The Patient Protection and Affordable Care Act (our government’s name for healthcare reform) may make our already crowded emergency rooms swarm with more patients.
A new study from Health Affairs shows that more than a quarter of patients who currently visit emergency departments in the U.S. are there for routine care and not an emergency. New complaints like stomach pain, skin rashes, fever, chest pain, cough or for a flare up of a chronic condition should not be treated in emergency rooms. They are best worked up and treated by an internist or family physician, preferably one who knows the patient. So why are these patients waiting for hours and spending up to 10 times as much money for emergency department care?
The study shows it is a problem of limited access to primary care services. Patients can’t get in to see a primary care doctor or it’s on a weekend when they’re not open. Two thirds of the minor acute care visits to emergency departments (EDs) took place on weekends or on a weekday after office hours.
Nationwide there is a shortage of primary care physicians and many have closed practices, limit Medicare patients and take no Medicaid at all. When a patient has stomach pain and is told the next available appointment is in two weeks, it is no wonder they head for the ED. Once there they will likely get a battery of tests that may not be needed and even CAT scans before they are told to go home with a diagnosis of “gas.”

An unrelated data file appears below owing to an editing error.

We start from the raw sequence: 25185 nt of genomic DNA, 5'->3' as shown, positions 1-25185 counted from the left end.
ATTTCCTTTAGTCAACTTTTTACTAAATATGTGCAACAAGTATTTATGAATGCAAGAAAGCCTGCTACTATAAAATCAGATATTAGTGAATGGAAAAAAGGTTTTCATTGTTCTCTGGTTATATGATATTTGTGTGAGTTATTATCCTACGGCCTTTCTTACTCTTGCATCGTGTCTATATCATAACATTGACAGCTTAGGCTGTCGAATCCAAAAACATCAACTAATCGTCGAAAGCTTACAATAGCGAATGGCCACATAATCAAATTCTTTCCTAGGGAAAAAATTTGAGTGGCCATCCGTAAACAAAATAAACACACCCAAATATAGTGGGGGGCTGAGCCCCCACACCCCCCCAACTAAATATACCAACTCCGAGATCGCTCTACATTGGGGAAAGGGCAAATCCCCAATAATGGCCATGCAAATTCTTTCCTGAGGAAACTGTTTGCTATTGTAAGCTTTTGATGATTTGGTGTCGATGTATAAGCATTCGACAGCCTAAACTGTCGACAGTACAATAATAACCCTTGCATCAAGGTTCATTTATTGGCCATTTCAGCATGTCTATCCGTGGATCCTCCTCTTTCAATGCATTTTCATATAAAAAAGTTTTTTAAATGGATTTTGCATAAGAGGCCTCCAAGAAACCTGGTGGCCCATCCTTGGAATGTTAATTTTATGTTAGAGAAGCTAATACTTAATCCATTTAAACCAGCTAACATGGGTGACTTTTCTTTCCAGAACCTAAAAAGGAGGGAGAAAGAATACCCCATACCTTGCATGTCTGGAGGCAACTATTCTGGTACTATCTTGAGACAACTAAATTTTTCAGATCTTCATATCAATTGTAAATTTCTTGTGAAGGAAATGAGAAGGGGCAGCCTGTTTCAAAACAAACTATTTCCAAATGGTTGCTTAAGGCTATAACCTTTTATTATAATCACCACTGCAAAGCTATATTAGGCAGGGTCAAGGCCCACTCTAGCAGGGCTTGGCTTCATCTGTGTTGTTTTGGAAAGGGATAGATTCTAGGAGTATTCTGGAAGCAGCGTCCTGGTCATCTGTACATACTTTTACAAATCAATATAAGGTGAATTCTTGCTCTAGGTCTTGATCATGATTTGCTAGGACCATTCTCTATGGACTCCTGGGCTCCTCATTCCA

The good thing about the Patient Protection Act is that millions of new people will get insurance of some type. The bad thing is that unless we address the primary care shortage in a real meaningful way, it may just lead to more expensive care in emergency rooms across America.
Robin Weinick of the RAND Corporation and a coauthor of the study said that urgent care centers could potentially manage between 14 percent and 27 percent of all emergency department visits and save $4.4 billion — or .2 percent of national healthcare costs annually.
We need to expand the capacity and weekend hours at community health centers. We have already passed the window to increase the supply of primary care physicians by ignoring the crisis. But it is not too late to change the incentive structure for payment and try to lure more young doctors into primary care. It worked for radiology and anesthesiology and urology. The nation would be the beneficiary.
*This blog post was originally published at EverythingHealth*